Gray Area

By Krista Madsen

By twilight, I could organize the time that remains in the way of my wife: maintaining her coupon system on the dining room table – one pile for the expired, another expiring soon, the third expiring further off, but never exceeding year’s end, that’s as far as they ever go. I could check the dates, perhaps weekly, and shift more of the discounts for things I’d never buy anyway into the expired pile.

Or, I could organize time in the way of oncologists: Two years ago, they gave me only months to live. The malignancy had spread beyond their ability to target it locally; chemo would just make me sick. No one could have imagined I’d still be here now, voice rising octaves from the hormones, moody like a pre-teen. Developing breasts; becoming mother in her absence.

It’s not that their mother is gone exactly, it’s just that she was never really here to begin with. She never left much of an impression – the woman couldn’t even bruise a peach – and then she just wafted off, slowly evaporating until she was invisible. I’m sure she’s lingering in the attic rafters or, more mundanely, under the bed among the dust motes and storage bins, but I haven’t heard a peep from her in nearly a decade and there’s just too much stuff for her to be misplaced in.

Now that they’ve confirmed the universe is expanding, I understand it’s harder for the girls to get here as often or how I’d like (together, when I’m awake), the distance growing and their schedules so dense. I feel the tectonic plates shifting under the floor boards, the space between the coupon piles on the table increasing, neighbors sliding into their own new neighborhoods as we find ourselves all islands.image1-small-16

I see some of them, these former neighbors, clinging to their edges, becoming sunrise and sunset worshippers, gravitating to the coming and going of the light as if to church. I too used to worship these creative outbursts of the sky when it wasn’t all I had. I can’t just stare at it like it’s some television set when there’s so much left to do. My weakness forever weakening, skin covered with bedsores from so much sleep, I am exhausted from any exertion. My eyes can no longer dark-adapt to night or bear the bright light of day so I find myself only able to work by the softer, grainier light of dawn and dusk in the two 20-or-so-minute blocks I am awake in the course of 24 hours. Even a small project requires a long series of installments, lining up desperate for their chance, so it’s essential to be picky.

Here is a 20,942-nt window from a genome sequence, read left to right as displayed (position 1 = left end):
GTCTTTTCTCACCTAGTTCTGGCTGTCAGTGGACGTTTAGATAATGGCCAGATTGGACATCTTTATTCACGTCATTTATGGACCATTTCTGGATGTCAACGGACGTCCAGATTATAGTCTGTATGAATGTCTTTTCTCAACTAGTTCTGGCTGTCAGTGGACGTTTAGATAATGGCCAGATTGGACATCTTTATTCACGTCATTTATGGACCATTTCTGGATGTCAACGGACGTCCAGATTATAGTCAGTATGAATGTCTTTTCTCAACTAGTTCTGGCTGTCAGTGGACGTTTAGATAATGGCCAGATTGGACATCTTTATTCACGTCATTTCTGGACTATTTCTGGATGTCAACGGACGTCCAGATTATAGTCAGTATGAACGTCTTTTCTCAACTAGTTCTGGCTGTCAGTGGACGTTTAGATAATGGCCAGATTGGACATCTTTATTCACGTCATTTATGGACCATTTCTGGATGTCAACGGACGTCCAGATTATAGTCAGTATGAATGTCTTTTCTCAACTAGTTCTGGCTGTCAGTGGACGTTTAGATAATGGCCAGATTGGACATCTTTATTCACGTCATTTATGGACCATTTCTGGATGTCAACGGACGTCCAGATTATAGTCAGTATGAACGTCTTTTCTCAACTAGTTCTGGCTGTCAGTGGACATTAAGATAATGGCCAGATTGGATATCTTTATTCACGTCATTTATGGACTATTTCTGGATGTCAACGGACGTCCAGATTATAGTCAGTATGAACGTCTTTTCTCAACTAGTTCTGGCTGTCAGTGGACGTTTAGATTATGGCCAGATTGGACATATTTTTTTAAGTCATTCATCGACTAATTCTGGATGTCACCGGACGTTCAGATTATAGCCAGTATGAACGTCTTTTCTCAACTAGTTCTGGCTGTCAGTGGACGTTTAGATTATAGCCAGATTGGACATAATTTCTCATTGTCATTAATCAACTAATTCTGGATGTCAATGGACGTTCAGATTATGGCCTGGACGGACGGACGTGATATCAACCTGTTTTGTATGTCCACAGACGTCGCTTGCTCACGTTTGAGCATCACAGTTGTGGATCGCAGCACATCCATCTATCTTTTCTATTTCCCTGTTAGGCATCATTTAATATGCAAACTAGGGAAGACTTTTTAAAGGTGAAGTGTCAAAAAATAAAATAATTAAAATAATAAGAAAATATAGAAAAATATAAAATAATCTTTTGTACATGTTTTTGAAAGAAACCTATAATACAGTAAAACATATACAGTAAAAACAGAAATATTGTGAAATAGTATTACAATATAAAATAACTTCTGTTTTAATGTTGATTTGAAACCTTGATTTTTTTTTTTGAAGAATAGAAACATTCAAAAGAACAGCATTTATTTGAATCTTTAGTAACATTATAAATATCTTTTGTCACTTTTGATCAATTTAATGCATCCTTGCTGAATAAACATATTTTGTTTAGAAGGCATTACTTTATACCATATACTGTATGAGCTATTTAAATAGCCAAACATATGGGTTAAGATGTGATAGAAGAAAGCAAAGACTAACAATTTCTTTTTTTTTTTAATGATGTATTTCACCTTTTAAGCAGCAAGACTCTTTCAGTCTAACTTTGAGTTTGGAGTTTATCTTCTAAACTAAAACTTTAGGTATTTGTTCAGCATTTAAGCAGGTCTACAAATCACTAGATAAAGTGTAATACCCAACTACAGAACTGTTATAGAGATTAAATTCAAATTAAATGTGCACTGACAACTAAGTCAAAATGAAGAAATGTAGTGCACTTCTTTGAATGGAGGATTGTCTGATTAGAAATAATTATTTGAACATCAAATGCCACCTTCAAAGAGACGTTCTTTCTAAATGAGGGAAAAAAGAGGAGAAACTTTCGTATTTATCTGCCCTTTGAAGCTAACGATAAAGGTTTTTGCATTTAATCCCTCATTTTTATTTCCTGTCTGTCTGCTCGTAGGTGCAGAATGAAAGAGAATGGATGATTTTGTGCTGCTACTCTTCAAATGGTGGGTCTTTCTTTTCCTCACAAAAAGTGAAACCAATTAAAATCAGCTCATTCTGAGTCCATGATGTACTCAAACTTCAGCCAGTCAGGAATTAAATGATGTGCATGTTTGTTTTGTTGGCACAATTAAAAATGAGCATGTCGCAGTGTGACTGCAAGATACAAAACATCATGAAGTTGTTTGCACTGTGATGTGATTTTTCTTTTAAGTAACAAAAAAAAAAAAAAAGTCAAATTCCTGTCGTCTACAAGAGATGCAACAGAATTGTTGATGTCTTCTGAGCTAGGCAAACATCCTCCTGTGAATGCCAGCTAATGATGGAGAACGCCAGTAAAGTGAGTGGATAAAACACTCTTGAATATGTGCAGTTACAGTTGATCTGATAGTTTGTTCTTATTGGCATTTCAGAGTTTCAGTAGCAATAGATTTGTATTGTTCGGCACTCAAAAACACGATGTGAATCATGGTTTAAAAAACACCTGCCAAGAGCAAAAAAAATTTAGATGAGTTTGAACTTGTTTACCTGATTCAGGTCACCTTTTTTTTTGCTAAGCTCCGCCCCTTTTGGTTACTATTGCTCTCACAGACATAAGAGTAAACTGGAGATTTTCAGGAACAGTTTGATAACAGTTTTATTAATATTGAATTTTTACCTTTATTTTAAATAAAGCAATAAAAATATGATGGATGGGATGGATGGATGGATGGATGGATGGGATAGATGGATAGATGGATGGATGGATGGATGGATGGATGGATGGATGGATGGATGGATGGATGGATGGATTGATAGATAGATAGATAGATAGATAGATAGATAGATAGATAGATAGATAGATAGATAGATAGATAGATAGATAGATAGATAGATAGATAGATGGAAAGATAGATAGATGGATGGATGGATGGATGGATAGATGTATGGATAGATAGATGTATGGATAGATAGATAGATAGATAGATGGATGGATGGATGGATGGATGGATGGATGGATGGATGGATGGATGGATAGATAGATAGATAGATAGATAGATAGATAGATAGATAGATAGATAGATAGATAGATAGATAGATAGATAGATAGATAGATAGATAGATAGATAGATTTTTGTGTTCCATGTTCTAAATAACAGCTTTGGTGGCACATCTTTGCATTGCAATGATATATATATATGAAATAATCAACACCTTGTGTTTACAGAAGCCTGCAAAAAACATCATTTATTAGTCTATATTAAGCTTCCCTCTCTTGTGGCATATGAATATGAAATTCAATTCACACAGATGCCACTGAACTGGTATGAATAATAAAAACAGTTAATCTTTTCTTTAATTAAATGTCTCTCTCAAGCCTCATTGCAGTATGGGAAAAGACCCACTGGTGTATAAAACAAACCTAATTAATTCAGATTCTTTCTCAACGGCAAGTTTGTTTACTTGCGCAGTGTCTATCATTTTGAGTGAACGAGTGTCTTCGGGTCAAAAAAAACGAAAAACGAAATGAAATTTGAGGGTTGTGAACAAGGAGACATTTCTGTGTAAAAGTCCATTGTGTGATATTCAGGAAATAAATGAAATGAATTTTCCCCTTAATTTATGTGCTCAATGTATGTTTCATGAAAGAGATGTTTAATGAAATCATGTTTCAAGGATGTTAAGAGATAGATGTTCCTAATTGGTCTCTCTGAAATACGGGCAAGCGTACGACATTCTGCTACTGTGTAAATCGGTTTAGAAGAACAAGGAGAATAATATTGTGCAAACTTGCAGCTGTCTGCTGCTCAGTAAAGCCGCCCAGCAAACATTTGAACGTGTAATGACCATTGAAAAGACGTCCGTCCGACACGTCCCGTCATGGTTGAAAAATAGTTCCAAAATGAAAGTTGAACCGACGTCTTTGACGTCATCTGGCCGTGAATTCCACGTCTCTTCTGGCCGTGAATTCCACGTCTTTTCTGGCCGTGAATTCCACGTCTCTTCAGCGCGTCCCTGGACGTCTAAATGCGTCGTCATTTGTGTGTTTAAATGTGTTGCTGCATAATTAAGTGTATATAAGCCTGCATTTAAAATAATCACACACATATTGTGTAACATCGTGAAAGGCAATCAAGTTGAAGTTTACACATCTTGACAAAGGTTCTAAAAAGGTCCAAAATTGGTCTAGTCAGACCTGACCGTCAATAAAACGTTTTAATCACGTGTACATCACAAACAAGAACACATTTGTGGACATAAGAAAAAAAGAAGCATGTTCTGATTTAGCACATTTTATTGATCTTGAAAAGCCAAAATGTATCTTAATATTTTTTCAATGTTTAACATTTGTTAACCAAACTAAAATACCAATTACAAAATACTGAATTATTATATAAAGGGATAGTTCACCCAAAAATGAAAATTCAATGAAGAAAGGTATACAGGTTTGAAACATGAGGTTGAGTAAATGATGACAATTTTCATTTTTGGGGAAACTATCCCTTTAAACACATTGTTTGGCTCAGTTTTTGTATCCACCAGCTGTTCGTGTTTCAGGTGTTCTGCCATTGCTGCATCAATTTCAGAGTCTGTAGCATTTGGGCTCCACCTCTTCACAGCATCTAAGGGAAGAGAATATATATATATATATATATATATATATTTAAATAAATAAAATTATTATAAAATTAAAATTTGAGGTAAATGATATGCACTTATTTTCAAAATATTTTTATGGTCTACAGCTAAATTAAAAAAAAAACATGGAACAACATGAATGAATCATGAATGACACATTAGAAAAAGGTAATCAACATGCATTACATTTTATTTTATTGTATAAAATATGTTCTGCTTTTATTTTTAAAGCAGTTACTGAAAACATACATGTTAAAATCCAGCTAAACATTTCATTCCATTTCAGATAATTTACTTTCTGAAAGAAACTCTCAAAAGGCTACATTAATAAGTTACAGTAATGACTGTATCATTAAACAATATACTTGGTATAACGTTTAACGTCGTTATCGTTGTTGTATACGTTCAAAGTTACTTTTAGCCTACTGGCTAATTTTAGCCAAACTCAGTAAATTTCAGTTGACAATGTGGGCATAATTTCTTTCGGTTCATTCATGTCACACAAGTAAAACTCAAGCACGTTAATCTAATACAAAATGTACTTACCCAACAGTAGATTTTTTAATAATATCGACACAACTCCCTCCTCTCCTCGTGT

To help me prioritize, I make lists, maps, sketches on paper scraps, equations.

Atop my bucket list – do before death – is carving a Neptune to finally complete the pair of figureheads flanking my mantle. On the left side of the basement boat room mantle since the girls were little kids has been a lone mermaid bust whose wooden breasts I once modeled from a nude model in a men’s magazine. Carved into the length of the mantle, an old barn beam, is a fleet of masted sailing ships. On the right there has for decades been a space I intend for the muscly bearded sea god.

I’m eager to share my progress with the girls; I also know they won’t appreciate the effort.

One arrives by night and the other by day – both when I’m sleeping, just a wall’s depth away – and they skim off the top, taking bricks they’ll shellac for a paperweight, circuit boards for lamp shades, empty paint cans for utensil holders. They say they’re doing me a favor, upcycling their father, trying to make a dent in this legacy of junk they resent that I’m leaving for them to deal with. They surface in my dreams as harpies, pirates, circumnavigating my day in tighter and tighter rings, alarming me with their boldness, their beauty.